Tokyo’s parks and gardens offer reprieve from the often frenetic pace of the city. Shinjuku Gyoen, with its sprawling lawns, views of Shinjuku’s skyscrapers, and French, English, and Japanese gardens, is an idyllic setting for a picnic. The Nezu Museum has a manicured garden that is almost as beautiful as the works of art on display inside. In the center of Tokyo, the gardens of the Imperial Palace reflect the simplicity and precision of Japanese landscape design, while Minato’s Arisugawa-no-miya Memorial Park feels like it's another world: Once a feudal lord’s estate, Arisugawa is a sanctuary of winding paths, secluded hideaways, and beautiful bridges. The Meiji Jingu Shrine is also home to beautiful gardens (with a separate admission fee). It's especially famous for its iris garden—if you visit in June you can see the spectacle of a "river" of irises in bloom—but the gardens as a whole are delightful in every season. Ueno Park, one of Japan's very first public parks, is home to the Tokyo National Museum, housing an impressive collection of cultural treasures and artifacts. And if you want to experience a Japanese hot spring in a parklike setting, visit Ooedo-Onsen Monogatari on Odaiba island in Tokyo Bay.
    Photo by José Fuste Raga/age fotostock
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    Neighborhood Walks: Traverse Tokyo Like a Local
    Neighborhood Walks: Traverse Tokyo Like a Local
    Tokyo, like many cities, is best explored on foot. Shibuya Crossing, the busiest pedestrian intersection in the world, is packed with shopping complexes, billboards, and giant screens blaring advertisements. From Shibuya, follow Meiji Dori straight to the heart of eclectic, fashion-forward Harajuku. The narrow, pedestrian-friendly streets there are a likely location to spot teens in anime costumes and eccentric fashions. Asakusa, situated along the Sumida River, has an old-world feel, with stalls selling traditional goods and great views of the towering Tokyo Skytree and the architecturally controversial Asahi Beer Hall. In Ueno Park, discover shrines tucked behind tree-lined paths, as well as a multitude of quality museums. If your visit coincides with cherry blossom season, hit the trendy neighborhood of Nakameguro along the Meguro River for its festival, great shopping, and eating, especially under the train tracks in the Kokashita complex.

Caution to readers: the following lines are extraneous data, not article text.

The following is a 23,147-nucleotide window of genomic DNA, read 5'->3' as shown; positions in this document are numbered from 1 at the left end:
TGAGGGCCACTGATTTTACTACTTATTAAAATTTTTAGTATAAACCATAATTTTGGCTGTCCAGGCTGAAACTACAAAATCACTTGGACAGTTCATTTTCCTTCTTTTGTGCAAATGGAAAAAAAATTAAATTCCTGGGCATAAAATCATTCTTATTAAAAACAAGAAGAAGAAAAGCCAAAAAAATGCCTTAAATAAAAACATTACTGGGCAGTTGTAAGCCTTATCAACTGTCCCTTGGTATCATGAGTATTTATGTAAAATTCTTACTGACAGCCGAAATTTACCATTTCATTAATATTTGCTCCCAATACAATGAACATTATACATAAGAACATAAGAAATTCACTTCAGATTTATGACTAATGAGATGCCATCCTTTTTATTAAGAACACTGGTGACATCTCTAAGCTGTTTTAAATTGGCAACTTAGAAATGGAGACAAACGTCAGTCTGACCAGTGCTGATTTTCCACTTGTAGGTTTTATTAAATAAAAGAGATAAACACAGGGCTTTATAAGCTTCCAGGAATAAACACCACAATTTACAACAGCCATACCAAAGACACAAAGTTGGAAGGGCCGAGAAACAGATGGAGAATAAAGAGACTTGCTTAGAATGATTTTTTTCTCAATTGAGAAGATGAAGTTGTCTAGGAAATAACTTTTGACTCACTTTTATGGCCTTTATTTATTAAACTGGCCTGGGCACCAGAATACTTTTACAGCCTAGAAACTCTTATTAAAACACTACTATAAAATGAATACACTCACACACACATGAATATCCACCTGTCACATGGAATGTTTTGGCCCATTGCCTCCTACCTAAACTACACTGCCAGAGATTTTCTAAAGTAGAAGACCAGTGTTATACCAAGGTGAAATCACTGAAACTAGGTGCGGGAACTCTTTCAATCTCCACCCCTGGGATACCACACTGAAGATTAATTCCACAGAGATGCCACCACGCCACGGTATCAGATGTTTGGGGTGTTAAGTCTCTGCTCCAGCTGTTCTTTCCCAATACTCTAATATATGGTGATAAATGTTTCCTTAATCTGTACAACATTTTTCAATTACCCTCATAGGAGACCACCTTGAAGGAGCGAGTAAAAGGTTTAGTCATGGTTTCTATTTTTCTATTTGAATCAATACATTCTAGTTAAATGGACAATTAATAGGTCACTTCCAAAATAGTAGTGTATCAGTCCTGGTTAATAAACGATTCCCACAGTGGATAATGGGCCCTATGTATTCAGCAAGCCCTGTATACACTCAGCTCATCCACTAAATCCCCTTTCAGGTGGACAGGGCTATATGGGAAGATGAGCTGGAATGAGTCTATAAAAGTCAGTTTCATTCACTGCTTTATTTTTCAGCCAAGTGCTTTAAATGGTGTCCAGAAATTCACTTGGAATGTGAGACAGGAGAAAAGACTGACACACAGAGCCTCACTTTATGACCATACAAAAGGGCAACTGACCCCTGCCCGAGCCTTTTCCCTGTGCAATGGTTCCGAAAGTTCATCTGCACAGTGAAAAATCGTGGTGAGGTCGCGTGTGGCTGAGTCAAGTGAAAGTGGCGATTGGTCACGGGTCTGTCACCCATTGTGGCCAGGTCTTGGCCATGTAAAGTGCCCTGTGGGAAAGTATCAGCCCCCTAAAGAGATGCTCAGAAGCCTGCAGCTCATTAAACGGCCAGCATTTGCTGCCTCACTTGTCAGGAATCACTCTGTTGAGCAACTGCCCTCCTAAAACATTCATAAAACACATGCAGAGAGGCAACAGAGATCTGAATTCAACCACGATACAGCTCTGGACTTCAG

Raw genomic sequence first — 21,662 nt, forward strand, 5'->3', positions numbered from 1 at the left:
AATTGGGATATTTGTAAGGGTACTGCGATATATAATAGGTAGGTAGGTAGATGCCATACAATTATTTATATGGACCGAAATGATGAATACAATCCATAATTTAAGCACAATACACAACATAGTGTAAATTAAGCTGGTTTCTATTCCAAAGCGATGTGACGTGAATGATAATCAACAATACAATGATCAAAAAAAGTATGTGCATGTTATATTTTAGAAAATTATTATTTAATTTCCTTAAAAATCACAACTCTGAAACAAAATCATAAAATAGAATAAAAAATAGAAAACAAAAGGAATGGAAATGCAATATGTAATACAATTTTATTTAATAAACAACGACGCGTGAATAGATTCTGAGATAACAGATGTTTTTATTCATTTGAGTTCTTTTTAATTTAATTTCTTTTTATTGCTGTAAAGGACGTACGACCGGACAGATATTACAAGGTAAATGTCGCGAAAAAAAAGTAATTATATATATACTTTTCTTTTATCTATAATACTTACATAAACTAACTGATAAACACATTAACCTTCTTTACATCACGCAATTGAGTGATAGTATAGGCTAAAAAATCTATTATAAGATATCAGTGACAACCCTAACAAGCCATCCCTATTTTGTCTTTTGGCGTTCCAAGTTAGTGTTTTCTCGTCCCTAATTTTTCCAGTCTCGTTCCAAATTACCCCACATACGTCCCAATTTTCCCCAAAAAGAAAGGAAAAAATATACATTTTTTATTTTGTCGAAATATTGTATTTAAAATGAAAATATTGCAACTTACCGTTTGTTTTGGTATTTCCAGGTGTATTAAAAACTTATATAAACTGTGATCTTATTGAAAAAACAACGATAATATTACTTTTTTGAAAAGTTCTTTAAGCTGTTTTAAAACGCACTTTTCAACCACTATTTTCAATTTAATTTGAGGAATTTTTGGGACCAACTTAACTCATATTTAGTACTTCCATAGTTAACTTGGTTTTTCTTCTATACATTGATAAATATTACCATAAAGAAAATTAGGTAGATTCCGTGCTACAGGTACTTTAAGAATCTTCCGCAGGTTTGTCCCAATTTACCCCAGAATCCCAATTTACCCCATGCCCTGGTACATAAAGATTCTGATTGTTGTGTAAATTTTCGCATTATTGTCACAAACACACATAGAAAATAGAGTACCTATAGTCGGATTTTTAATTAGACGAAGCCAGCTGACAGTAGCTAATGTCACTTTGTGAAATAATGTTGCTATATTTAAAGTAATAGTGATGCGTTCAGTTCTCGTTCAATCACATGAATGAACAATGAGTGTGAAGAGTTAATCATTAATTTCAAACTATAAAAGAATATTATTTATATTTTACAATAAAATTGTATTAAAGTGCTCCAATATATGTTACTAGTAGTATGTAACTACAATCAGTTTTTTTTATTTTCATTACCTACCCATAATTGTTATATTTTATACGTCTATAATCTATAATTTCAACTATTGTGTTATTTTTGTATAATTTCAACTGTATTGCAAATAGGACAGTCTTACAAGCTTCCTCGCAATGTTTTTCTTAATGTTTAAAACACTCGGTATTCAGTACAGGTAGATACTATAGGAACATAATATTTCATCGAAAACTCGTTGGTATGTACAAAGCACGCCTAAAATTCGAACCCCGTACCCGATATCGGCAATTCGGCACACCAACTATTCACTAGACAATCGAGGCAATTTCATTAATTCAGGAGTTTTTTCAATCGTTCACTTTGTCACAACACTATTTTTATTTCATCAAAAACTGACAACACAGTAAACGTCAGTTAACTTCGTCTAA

Photo by age fotostock
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    Day Trips from Tokyo
    Day Trips from Tokyo
    Traveling outside of Tokyo reveals the distinct features and fascinating history of Japan. Climb Mount Fuji at sunrise or admire it from a distance in picturesque Hakone, which lures travelers from the capital with its hot springs and museums. Venture an hour south of Tokyo to Kamakura, Japan’s medieval capital, which is home to some of the country’s oldest structures, including 65 temples and 19 shrines. Pay a few cents to step inside Kamakura Daibutsu, a 40-foot, nearly 800-year-old bronze Buddha. Journey north of Tokyo to Nikko and see Japan’s most opulent shrine, the resting place of the famous shogun Tokugawa Ieyasu. For a glimpse of Japan from around 1603 to 1868, Kawagoe, where many of the buildings in the old part of town have been preserved and now house artisans' shops and restaurants, is an hour away. These and many other sites are easily reached by train.
    Photo by Erin Bogar
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    Shopping: Browse or Buy
    Shopping: Browse or Buy
    From huge, modern malls to multistoried department stores to gritty shotengai jammed with tiny mom-and-pop shops, you don't have to be a power shopper to enjoy prowling for finds, whether you're in search of the latest electronics, a vintage suit coat, delicate handmade stationery, or a toy you won't get anywhere else. If you want to up your cooking game, Kiya has been selling Japanese knives and other kitchenware since 1792. Looking for high-end shopping all under one roof? Ginza Six boasts more than 200 stores, as well as a huge rooftop garden should you need to take a break to let your wallet cool off. Daikanyama T-Site is not only home to one of Japan's most iconic bookstores, Tsutaya, but its three buildings are an architectural gem. For surprisingly affordable tableware, stationery, and gifts to bring back home, Seria 100 Yen Shop (the equivalent of a dollar store) has an amazing array. For those with a particular penchant for paper, pens, pencils, and notebooks, Ito-ya has 12 floors of all things stationery.
    Photo by Takahiro Yanai